In either state of tune, Ford has done a fine job of keeping the engines quiet. There’s no doubt that a four-cylinder diesel is under the bonnet, but any noise is subdued and distant. It’s not just down to the fundamental refinement of the engine; there’s some clever technology at work here called Active Noise Control. It works rather like noise-cancelling headphones by emitting sound waves which counteract unwanted noise from the engine, the transmission, or the air passing over the car.

How effective is it? Without being able to try the car without the technology (which comes as standard on all versions except the entry-level Zetec), it is hard to say. Acoustic glass (standard on Titanium and Sport cars) also helps keep sounds from outside the car at bay, so the big Ford is really very quiet at speed, with little road or wind noise at 70mph. It’s at least a match for its key rivals, and more hushed than most.

The Edge is comfortable as well as quiet at speed. The more powerful car we drove was in range-topping Sport spec, which rides on 20-inch alloy wheels and (as the name implies) sports suspension. Even this set-up rides serenely and quietly. Our driving took place on smooth roads in southern Germany, but even when we went looking for potholes and manhole covers to thump into, we couldn’t upset the car.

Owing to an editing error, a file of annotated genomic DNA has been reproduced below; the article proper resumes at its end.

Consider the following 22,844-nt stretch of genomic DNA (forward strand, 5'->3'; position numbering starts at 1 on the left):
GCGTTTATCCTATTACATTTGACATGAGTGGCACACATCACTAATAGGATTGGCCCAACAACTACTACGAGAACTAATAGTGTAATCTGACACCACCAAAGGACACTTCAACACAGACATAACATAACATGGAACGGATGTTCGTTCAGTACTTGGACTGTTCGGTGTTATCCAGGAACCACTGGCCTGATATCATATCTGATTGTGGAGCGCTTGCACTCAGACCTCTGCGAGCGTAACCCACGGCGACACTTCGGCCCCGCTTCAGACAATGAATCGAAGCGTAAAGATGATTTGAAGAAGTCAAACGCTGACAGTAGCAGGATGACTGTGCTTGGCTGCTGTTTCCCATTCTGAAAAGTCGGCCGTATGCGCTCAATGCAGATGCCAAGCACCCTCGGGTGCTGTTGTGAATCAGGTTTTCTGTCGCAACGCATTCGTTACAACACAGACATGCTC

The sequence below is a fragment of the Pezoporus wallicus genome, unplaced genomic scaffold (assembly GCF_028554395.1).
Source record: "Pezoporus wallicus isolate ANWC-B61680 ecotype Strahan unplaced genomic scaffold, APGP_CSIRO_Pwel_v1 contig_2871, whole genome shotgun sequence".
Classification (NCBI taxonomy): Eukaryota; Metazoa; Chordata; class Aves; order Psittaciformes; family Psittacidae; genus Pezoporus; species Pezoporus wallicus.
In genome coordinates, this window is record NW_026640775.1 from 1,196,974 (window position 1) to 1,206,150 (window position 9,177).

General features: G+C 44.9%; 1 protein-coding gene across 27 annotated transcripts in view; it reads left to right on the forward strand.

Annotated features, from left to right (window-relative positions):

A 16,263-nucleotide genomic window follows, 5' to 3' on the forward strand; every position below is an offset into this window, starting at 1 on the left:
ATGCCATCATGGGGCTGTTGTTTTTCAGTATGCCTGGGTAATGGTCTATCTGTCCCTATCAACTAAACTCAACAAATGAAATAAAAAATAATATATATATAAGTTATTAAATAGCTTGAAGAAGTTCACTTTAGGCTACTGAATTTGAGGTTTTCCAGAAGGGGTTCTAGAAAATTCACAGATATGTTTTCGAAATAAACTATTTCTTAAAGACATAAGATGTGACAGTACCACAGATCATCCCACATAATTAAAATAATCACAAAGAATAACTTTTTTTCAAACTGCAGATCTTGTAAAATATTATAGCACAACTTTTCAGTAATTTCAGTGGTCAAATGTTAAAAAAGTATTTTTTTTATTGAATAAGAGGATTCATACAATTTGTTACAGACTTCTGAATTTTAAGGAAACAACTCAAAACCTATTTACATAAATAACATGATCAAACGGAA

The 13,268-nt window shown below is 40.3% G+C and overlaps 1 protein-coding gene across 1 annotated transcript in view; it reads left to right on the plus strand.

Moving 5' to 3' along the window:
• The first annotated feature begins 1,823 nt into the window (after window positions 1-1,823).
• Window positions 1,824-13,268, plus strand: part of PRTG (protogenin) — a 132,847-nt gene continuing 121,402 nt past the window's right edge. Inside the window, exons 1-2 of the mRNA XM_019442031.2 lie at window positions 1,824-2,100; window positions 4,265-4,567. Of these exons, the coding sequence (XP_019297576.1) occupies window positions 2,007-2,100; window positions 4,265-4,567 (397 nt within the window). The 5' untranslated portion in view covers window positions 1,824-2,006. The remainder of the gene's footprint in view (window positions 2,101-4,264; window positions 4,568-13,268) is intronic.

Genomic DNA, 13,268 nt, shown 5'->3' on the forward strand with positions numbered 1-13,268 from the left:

The less powerful version was in Titanium spec, riding on standard suspension and 19-inch alloy wheels. On undulating roads the body control felt slightly less firm, but this model was even more forgiving of whatever rough roads we could find. In the UK, where poor surfaces are the norm rather than the exception, we’d bet the standard set-up on 19-inch wheels will be the one to go for. Either way, the combination of comfort and control bodes well for stability when towing a caravan or trailer.